Once the life-threatening injuries are identified and treated, a more extended and meticulous assessment must be carried out. The first step is to make a comprehensive and detailed review of the case. It is essential to obtain the patient’s medical history that can be relevant for the immediate complete management: diabetes, hypertension, heart disease, lung disease, possible pregnancy, drug addiction, medications, etc. [1].

It is also essential to collect data on the kinematics of trauma. We must review all chest wall, lung parenchyma, diaphragm, mediastinal silhouette and other extrapulmonary or thoracic injuries. If there is any diagnostic doubt and patient’s conditions allow, we may ask for a CT or CT angiography. Once the diagnosis is definitive, treatment is required [1].

Chest wall injury

In rib fractures, simple chest radiography should be routinely ordered and hospitalization is recommended when three or more ribs are fractured and as well as in the case of fracture of the first or second ribs and if there are serious injuries and associated complications. In lower rib fracture, the presence of abdominal lesions should be ruled out [8].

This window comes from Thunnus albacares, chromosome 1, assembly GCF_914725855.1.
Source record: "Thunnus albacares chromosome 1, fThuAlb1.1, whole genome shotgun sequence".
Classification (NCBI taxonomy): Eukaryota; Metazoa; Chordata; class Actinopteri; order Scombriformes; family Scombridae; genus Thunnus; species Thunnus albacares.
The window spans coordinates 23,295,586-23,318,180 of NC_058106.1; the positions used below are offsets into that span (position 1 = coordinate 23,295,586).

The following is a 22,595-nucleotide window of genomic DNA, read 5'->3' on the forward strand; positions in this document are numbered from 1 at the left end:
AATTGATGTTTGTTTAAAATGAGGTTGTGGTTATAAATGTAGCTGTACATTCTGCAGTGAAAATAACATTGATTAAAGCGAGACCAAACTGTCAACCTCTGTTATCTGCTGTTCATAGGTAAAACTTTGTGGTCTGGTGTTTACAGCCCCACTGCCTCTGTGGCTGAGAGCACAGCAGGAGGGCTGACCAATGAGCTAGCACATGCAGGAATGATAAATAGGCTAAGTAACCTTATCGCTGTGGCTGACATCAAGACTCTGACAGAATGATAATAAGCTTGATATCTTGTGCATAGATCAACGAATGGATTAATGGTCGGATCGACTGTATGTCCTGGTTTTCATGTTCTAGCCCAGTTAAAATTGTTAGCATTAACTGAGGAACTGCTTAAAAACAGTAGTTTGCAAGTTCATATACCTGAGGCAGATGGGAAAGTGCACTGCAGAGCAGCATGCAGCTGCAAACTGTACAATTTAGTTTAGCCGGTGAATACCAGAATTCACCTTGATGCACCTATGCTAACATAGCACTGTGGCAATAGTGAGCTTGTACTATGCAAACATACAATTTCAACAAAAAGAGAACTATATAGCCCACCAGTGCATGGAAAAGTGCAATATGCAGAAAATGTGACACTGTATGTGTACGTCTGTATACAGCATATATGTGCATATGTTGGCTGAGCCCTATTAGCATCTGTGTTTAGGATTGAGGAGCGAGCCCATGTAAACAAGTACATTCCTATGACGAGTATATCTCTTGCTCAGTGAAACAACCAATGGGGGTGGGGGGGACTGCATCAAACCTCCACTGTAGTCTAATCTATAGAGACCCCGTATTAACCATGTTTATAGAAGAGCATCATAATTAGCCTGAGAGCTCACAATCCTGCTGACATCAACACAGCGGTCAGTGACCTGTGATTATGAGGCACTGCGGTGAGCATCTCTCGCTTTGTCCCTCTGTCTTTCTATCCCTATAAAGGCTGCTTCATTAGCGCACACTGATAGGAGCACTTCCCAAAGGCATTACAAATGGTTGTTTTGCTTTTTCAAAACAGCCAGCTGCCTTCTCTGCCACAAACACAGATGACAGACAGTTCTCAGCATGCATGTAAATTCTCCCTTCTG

Several studies suggest a substantial benefit in patients with flail chest injuries requiring mechanical ventilation who undergo surgical stabilization. Hence, the surgical fixation is only recommended in cases in which the only cause for maintained mechanical ventilation is flail chest, when a thoracotomy is necessary for other causes or when there is traumatic thoracoplasty [9].

We should consider rib fracture open reduction and internal plating fixation in the pain managing algorithm of lesser injured blunt thoracic trauma patients who are suffering severe pain as a result of displaced rib fractures [10].

The patients who present with isolated fracture of the sternum without haemodynamic instability, dysrhythmia or history of ischaemic heart disease can be discharged home safely, provided that pain management is adequate [11]. Sternal plating can be an efficient choice for the management of sternal dehiscence because it yields a steady sternum. Sternal plating is a safe and simple technique with no risks [12].

The SE can be classified into five grades. Several techniques can been used to treat SE, but a lot of these techniques are ineffective and not tolerable. We can use the infraclavicular incision to reduce the severity of SE; those incisions help in improving the status of the patients [13].

Pulmonary injury

Pneumothorax is a widespread respiratory diagnosis and it is essential that it is promptly managed and in an appropriate way. Immediate management is principally determined by the degree of cardiorespiratory compromise, degree of symptoms and extent of pneumothorax and might involve observation only, needle aspiration or chest tube insertion [14].